The Australian Financial Complaints Authority (AFCA) has received 80,546 complaints from Australians on financial disputes with banks, insurers, super funds, and other financial firms in the last 12 months.
The number of complaints received between 1 July 2019 and 30 June 2020 jumped 13.7 percent from the previous year. Most of the complaints were about credit, insurance claims, and superannuation.
Announced on Thursday, the watchdog has secured AUD 258.6 million ($179.12 million) in compensation and refunds direct to consumers in that period.
The regulator also detailed that it had resolved 78 percent of all the received cases and 73 percent of the complaints were settled in favor of the complainant, with banks being the most complained about financial institutions.
Commenting on this, David Locke, chief executive officer and chief ombudsman at AFCA, said: “One in ten complaints also related to financial difficulty – where a consumer was unable to make repayments on loans due to unforeseen circumstances or over-commitment.”
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COVID-19 increasing financial hardships
The ongoing crisis due to the COVID-19 outbreak also added to the complaints related to financial difficulties.
“Australian consumers have faced a number of significant challenges this year,” Locke added. “The pandemic has had a particular impact on Australian households, with 20% of COVID-19 related complaints being about financial hardship.”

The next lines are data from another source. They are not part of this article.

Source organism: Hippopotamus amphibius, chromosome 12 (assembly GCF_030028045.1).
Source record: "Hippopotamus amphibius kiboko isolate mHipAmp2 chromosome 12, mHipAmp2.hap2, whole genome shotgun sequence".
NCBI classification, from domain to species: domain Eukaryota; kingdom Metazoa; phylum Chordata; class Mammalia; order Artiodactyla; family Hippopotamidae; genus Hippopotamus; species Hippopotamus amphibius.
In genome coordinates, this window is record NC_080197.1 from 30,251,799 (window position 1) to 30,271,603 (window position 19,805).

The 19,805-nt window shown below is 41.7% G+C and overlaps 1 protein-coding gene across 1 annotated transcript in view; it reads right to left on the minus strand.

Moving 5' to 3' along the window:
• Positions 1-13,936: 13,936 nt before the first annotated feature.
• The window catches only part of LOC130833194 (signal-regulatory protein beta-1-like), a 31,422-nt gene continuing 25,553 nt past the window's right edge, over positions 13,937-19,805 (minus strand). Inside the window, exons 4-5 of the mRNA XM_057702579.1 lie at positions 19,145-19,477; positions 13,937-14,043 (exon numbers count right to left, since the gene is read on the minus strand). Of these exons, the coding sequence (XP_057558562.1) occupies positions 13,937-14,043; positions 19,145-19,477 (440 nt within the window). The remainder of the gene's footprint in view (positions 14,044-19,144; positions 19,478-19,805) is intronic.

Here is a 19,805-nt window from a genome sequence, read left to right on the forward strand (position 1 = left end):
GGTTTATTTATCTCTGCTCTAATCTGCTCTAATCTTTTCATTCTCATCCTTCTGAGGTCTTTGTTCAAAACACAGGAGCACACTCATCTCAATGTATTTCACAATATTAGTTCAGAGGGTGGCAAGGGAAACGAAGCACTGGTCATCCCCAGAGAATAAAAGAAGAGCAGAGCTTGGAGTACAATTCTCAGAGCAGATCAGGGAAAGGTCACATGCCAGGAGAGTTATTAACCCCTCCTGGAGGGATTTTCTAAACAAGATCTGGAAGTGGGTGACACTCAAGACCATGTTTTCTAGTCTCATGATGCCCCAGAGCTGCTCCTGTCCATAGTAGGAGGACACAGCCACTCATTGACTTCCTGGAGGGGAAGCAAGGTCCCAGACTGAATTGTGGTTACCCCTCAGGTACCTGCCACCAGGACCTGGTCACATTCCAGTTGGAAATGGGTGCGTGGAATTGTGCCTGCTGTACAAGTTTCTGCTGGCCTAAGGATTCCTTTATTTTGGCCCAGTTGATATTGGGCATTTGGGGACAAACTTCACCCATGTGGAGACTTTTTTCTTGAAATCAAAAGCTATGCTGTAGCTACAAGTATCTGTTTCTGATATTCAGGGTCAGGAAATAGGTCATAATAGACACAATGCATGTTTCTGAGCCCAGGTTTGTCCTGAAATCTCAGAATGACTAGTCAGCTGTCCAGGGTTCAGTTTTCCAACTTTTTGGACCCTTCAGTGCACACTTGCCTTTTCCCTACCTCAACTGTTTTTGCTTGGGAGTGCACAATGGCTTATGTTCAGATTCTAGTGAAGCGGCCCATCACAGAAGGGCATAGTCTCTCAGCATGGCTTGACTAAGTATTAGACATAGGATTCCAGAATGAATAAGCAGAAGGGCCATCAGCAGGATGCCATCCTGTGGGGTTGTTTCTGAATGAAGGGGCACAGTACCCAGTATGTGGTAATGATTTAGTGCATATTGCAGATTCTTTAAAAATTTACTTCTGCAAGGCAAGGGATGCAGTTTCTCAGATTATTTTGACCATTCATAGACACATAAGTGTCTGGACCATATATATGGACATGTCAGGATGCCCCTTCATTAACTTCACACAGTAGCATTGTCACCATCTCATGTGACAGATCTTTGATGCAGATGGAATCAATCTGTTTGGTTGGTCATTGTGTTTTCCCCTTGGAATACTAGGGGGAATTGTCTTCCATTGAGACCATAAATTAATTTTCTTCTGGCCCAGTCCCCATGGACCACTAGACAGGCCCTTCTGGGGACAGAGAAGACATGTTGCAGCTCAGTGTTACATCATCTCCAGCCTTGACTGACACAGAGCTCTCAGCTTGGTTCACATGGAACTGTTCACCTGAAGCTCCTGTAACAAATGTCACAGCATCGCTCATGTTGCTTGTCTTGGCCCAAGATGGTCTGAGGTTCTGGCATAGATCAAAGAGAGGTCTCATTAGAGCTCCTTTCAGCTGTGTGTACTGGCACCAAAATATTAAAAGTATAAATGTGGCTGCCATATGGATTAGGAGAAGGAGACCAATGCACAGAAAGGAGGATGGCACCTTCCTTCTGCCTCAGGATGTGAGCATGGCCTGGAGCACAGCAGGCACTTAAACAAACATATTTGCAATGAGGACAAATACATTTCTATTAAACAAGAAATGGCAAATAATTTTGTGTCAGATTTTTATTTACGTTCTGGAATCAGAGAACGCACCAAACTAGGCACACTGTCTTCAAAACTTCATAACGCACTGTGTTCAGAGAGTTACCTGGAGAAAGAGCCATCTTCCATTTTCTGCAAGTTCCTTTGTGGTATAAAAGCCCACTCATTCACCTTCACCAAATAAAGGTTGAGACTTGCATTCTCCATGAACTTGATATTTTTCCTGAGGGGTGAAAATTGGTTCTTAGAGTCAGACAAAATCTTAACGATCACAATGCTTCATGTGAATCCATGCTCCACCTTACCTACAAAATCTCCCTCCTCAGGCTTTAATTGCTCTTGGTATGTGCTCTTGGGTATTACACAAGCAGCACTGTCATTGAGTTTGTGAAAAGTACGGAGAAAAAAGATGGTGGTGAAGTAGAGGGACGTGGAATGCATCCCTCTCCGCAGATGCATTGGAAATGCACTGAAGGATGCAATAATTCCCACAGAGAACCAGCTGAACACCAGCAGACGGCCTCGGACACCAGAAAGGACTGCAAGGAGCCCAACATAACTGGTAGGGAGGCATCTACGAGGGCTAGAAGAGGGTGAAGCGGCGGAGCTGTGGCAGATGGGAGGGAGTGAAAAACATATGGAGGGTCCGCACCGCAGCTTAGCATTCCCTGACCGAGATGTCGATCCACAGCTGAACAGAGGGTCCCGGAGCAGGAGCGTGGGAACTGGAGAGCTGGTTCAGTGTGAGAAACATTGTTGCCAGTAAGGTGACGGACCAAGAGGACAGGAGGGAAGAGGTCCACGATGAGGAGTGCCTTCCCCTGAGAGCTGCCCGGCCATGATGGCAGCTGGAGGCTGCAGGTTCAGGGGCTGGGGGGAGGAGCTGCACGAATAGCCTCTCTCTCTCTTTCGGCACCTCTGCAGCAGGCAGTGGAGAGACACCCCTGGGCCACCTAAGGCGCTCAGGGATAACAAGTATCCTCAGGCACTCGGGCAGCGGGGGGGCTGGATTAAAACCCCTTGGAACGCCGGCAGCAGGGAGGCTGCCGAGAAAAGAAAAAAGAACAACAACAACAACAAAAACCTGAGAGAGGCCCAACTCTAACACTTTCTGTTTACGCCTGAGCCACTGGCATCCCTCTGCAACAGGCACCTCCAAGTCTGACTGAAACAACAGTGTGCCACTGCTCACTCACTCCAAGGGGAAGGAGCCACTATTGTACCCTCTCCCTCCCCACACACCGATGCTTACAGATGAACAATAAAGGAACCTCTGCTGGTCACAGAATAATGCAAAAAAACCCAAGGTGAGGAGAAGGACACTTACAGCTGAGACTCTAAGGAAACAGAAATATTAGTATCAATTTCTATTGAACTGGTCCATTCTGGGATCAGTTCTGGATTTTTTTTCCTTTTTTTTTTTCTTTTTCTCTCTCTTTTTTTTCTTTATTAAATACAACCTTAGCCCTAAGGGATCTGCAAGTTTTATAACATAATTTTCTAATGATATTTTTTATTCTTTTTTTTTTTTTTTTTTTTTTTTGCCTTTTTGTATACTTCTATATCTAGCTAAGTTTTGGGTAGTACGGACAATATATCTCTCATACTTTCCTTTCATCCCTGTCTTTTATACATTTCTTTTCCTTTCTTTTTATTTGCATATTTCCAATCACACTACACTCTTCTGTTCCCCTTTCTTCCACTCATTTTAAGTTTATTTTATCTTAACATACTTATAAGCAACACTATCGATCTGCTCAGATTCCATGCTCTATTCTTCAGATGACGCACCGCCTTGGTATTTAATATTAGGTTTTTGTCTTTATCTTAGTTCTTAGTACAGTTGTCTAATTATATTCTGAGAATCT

Since the virus was declared a pandemic in March, AFCA has received 4,773 complaints relating to COVID-19 – out of them 1,813 were general insurance claims and over 1,500 were travel insurance complaints.
“We commend financial institutions for their quick response to the pandemic. As always, we encourage banks and insurers to maintain open and transparent communication with their customers about the support available to them if they’re experiencing financial difficulty,” he continued.
“We anticipate seeing more financial difficulty related COVID-19 complaints over the next six months as government support, such as JobKeeper payments are wound back, along with the end of financial firm initiatives such as a ban on rental evictions, and mortgage pausing.”